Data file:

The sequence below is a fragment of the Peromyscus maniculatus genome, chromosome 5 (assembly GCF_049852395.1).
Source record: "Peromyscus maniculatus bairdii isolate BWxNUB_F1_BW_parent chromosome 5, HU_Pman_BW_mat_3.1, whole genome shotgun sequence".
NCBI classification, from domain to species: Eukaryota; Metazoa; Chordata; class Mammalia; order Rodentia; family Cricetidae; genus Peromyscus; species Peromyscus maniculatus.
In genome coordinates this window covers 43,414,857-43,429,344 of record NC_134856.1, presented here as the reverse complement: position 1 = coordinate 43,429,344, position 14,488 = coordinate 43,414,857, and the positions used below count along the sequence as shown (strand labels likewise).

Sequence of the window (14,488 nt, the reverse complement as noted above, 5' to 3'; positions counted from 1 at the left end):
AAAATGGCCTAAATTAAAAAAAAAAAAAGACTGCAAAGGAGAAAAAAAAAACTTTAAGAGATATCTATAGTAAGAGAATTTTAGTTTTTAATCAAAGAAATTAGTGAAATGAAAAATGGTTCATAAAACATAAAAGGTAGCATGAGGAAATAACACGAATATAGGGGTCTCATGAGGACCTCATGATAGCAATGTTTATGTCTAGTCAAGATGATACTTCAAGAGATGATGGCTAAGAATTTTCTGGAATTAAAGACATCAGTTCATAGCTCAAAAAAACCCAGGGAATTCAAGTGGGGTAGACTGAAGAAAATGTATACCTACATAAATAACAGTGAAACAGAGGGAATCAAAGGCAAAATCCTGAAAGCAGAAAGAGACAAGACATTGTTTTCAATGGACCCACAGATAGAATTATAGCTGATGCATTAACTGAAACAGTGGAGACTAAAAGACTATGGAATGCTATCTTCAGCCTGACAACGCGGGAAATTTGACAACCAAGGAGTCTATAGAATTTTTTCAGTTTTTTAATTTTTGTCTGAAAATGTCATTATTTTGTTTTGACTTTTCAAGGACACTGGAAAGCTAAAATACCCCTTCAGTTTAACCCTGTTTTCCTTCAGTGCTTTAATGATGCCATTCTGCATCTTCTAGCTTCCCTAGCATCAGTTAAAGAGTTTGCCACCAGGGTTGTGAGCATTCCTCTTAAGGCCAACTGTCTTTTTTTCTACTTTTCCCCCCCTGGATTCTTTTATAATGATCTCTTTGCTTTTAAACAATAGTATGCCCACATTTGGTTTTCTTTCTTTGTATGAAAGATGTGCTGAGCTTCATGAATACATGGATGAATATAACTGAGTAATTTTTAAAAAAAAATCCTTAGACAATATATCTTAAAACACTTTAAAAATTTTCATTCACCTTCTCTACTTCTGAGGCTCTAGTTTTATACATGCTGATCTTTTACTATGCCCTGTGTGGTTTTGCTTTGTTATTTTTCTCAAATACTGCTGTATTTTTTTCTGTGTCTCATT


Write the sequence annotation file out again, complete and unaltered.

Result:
The sequence below is a fragment of the Peromyscus maniculatus genome, chromosome 5 (assembly GCF_049852395.1).
Source record: "Peromyscus maniculatus bairdii isolate BWxNUB_F1_BW_parent chromosome 5, HU_Pman_BW_mat_3.1, whole genome shotgun sequence".
NCBI classification, from domain to species: Eukaryota; Metazoa; Chordata; class Mammalia; order Rodentia; family Cricetidae; genus Peromyscus; species Peromyscus maniculatus.
In genome coordinates this window covers 43,414,857-43,429,344 of record NC_134856.1, presented here as the reverse complement: position 1 = coordinate 43,429,344, position 14,488 = coordinate 43,414,857, and the positions used below count along the sequence as shown (strand labels likewise).

Sequence of the window (14,488 nt, the reverse complement as noted above, 5' to 3'; positions counted from 1 at the left end):
AAAATGGCCTAAATTAAAAAAAAAAAAAGACTGCAAAGGAGAAAAAAAAAACTTTAAGAGATATCTATAGTAAGAGAATTTTAGTTTTTAATCAAAGAAATTAGTGAAATGAAAAATGGTTCATAAAACATAAAAGGTAGCATGAGGAAATAACACGAATATAGGGGTCTCATGAGGACCTCATGATAGCAATGTTTATGTCTAGTCAAGATGATACTTCAAGAGATGATGGCTAAGAATTTTCTGGAATTAAAGACATCAGTTCATAGCTCAAAAAAACCCAGGGAATTCAAGTGGGGTAGACTGAAGAAAATGTATACCTACATAAATAACAGTGAAACAGAGGGAATCAAAGGCAAAATCCTGAAAGCAGAAAGAGACAAGACATTGTTTTCAATGGACCCACAGATAGAATTATAGCTGATGCATTAACTGAAACAGTGGAGACTAAAAGACTATGGAATGCTATCTTCAGCCTGACAACGCGGGAAATTTGACAACCAAGGAGTCTATAGAATTTTTTCAGTTTTTTAATTTTTGTCTGAAAATGTCATTATTTTGTTTTGACTTTTCAAGGACACTGGAAAGCTAAAATACCCCTTCAGTTTAACCCTGTTTTCCTTCAGTGCTTTAATGATGCCATTCTGCATCTTCTAGCTTCCCTAGCATCAGTTAAAGAGTTTGCCACCAGGGTTGTGAGCATTCCTCTTAAGGCCAACTGTCTTTTTTTCTACTTTTCCCCCCCTGGATTCTTTTATAATGATCTCTTTGCTTTTAAACAATAGTATGCCCACATTTGGTTTTCTTTCTTTGTATGAAAGATGTGCTGAGCTTCATGAATACATGGATGAATATAACTGAGTAATTTTTAAAAAAAAATCCTTAGACAATATATCTTAAAACACTTTAAAAATTTTCATTCACCTTCTCTACTTCTGAGGCTCTAGTTTTATACATGCTGATCTTTTACTATGCCCTGTGTGGTTTTGCTTTGTTATTTTTCTCAAATACTGCTGTATTTTTTTCTGTGTCTCATT